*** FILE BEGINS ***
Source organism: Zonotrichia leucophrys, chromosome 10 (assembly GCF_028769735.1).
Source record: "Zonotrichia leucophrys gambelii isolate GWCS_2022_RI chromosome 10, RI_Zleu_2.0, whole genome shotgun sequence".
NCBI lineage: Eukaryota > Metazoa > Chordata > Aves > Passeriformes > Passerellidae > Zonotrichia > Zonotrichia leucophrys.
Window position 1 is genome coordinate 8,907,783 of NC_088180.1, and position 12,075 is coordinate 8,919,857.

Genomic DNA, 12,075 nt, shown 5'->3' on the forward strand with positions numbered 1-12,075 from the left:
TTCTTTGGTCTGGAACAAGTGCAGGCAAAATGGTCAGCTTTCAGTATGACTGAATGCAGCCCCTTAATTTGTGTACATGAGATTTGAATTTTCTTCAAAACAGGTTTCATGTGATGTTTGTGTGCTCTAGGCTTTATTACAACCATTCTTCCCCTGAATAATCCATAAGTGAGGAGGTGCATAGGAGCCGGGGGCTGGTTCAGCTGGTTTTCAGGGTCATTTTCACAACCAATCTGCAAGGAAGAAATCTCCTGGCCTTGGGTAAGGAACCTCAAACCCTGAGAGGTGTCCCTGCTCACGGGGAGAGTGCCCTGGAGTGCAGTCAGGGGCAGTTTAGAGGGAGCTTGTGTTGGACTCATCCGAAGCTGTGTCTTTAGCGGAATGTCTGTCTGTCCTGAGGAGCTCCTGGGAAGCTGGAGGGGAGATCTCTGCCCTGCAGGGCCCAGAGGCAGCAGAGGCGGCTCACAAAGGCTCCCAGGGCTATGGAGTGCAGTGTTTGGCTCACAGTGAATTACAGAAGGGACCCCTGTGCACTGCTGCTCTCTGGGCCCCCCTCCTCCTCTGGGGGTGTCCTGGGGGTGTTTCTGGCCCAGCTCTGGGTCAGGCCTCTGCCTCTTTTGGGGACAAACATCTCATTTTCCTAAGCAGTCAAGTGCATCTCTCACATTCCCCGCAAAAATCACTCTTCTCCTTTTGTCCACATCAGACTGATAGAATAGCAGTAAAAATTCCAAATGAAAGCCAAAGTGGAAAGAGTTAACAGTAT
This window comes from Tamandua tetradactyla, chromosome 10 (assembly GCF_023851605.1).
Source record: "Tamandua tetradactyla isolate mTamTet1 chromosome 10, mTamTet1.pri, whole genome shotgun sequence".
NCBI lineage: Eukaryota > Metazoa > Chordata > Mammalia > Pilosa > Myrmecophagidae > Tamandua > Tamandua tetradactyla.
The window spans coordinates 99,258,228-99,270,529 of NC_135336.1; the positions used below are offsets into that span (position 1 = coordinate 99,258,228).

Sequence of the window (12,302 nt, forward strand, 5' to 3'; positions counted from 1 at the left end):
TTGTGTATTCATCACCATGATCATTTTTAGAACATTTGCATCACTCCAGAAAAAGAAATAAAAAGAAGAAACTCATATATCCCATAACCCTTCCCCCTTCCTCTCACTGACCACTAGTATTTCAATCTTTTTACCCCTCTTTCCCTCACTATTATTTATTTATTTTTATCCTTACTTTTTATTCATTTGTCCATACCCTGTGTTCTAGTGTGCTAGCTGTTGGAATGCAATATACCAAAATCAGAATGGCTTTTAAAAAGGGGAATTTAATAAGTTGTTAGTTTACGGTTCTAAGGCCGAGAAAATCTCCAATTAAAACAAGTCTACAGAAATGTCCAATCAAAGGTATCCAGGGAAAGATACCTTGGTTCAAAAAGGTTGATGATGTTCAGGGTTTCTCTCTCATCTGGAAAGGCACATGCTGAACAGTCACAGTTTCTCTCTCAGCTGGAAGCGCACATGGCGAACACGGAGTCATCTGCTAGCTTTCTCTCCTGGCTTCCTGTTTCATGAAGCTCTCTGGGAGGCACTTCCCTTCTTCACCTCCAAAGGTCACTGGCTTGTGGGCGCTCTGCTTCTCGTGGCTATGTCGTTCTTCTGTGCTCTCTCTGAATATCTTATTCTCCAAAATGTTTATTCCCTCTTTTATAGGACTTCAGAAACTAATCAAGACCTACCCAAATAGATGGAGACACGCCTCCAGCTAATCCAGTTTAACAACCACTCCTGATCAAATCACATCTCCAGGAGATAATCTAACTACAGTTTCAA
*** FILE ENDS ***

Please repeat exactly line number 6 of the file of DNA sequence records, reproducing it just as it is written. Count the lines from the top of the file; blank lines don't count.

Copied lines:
TTCTTTGGTCTGGAACAAGTGCAGGCAAAATGGTCAGCTTTCAGTATGACTGAATGCAGCCCCTTAATTTGTGTACATGAGATTTGAATTTTCTTCAAAACAGGTTTCATGTGATGTTTGTGTGCTCTAGGCTTTATTACAACCATTCTTCCCCTGAATAATCCATAAGTGAGGAGGTGCATAGGAGCCGGGGGCTGGTTCAGCTGGTTTTCAGGGTCATTTTCACAACCAATCTGCAAGGAAGAAATCTCCTGGCCTTGGGTAAGGAACCTCAAACCCTGAGAGGTGTCCCTGCTCACGGGGAGAGTGCCCTGGAGTGCAGTCAGGGGCAGTTTAGAGGGAGCTTGTGTTGGACTCATCCGAAGCTGTGTCTTTAGCGGAATGTCTGTCTGTCCTGAGGAGCTCCTGGGAAGCTGGAGGGGAGATCTCTGCCCTGCAGGGCCCAGAGGCAGCAGAGGCGGCTCACAAAGGCTCCCAGGGCTATGGAGTGCAGTGTTTGGCTCACAGTGAATTACAGAAGGGACCCCTGTGCACTGCTGCTCTCTGGGCCCCCCTCCTCCTCTGGGGGTGTCCTGGGGGTGTTTCTGGCCCAGCTCTGGGTCAGGCCTCTGCCTCTTTTGGGGACAAACATCTCATTTTCCTAAGCAGTCAAGTGCATCTCTCACATTCCCCGCAAAAATCACTCTTCTCCTTTTGTCCACATCAGACTGATAGAATAGCAGTAAAAATTCCAAATGAAAGCCAAAGTGGAAAGAGTTAACAGTAT